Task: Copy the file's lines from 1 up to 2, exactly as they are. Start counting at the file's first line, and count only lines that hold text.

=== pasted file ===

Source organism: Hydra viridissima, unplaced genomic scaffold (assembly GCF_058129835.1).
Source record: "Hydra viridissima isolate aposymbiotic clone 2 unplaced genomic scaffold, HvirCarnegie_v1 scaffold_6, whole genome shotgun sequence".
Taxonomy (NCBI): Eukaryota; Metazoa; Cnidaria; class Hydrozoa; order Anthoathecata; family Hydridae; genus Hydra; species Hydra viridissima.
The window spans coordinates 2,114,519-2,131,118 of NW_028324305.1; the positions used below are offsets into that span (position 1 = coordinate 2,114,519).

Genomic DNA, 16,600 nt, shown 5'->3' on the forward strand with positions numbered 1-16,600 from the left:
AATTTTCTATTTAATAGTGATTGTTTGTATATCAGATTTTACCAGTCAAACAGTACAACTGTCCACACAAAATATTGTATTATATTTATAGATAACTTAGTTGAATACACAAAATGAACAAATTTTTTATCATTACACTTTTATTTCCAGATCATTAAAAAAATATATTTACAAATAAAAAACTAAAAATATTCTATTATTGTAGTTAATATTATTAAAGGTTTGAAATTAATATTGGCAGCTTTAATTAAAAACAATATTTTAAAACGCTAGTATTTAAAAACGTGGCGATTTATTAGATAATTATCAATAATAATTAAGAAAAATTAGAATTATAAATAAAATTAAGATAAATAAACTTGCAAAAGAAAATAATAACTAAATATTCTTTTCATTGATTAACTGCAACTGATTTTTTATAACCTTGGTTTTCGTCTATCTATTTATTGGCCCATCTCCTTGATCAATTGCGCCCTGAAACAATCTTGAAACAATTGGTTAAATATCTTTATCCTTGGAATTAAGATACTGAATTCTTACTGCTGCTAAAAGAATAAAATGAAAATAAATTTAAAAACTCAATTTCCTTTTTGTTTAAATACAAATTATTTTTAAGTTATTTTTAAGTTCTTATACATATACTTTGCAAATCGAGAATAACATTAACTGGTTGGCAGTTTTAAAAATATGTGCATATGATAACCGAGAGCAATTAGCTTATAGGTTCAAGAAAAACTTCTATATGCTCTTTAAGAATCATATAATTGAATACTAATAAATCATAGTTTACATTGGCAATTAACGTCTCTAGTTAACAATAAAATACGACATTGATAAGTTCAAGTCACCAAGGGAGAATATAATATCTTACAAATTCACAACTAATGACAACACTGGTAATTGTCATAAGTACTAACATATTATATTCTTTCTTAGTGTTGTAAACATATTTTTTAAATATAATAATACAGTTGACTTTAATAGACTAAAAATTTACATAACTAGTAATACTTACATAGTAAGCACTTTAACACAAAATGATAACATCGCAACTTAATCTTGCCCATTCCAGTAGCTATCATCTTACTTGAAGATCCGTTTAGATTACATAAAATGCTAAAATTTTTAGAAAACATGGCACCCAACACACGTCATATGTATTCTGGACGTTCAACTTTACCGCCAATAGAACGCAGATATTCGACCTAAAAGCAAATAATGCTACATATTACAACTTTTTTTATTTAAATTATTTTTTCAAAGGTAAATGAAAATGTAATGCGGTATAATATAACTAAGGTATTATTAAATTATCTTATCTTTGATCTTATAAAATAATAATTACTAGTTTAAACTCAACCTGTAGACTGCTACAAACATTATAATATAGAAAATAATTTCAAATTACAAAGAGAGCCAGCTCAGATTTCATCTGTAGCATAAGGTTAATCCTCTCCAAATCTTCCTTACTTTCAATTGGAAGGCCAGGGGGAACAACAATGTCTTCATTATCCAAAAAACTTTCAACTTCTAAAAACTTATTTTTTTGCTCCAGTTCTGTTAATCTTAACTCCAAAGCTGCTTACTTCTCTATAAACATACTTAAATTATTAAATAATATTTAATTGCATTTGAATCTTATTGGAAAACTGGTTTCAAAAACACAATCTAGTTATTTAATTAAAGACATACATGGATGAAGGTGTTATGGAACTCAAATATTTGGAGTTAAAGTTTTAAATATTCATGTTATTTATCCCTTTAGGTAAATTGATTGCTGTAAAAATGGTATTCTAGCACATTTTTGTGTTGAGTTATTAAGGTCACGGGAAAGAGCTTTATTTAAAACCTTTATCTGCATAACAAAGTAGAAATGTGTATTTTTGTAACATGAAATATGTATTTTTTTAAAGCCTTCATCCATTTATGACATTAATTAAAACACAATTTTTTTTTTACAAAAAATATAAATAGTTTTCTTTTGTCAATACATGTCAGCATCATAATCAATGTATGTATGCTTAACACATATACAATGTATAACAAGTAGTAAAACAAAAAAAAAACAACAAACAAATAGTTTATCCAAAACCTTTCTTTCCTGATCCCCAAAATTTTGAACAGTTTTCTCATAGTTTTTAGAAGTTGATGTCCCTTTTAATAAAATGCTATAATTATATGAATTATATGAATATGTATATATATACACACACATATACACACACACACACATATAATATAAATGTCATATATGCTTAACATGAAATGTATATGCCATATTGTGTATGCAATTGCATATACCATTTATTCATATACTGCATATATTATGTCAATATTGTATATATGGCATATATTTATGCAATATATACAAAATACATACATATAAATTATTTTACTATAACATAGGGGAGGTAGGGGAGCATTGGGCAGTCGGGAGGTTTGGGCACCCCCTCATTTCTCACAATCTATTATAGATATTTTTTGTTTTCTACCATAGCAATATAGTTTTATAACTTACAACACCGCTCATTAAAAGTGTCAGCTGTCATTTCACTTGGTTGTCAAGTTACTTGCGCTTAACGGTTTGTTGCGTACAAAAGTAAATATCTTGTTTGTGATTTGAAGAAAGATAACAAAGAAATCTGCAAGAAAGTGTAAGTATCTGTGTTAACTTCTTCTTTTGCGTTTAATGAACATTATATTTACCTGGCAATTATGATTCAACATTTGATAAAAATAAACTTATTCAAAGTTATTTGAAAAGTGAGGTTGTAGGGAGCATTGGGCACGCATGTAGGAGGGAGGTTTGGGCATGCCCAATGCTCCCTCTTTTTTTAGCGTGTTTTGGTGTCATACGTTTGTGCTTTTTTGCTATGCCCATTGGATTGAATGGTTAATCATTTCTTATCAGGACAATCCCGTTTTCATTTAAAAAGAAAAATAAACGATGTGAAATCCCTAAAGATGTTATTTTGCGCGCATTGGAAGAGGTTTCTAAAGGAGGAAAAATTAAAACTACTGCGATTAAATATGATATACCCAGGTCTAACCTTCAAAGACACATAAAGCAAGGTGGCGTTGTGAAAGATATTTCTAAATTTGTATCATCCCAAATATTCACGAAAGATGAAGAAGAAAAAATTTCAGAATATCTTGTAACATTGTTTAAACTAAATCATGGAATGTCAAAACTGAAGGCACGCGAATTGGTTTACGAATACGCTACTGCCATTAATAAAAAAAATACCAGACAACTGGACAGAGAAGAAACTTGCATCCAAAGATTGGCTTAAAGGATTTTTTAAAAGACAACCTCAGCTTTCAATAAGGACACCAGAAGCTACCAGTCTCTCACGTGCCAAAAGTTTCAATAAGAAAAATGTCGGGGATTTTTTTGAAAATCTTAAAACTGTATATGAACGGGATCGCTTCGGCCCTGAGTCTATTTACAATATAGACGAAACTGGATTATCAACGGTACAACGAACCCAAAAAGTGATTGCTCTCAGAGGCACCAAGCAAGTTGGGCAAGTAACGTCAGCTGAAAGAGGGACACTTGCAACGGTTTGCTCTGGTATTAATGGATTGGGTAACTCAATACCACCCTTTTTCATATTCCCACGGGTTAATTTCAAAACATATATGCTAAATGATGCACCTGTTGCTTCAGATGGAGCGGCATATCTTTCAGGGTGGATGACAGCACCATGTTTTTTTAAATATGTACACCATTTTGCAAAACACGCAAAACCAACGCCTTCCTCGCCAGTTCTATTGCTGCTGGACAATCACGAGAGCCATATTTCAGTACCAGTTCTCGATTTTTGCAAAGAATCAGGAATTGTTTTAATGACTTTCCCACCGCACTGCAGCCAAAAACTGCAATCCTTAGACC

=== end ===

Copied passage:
Source organism: Hydra viridissima, unplaced genomic scaffold (assembly GCF_058129835.1).
Source record: "Hydra viridissima isolate aposymbiotic clone 2 unplaced genomic scaffold, HvirCarnegie_v1 scaffold_6, whole genome shotgun sequence".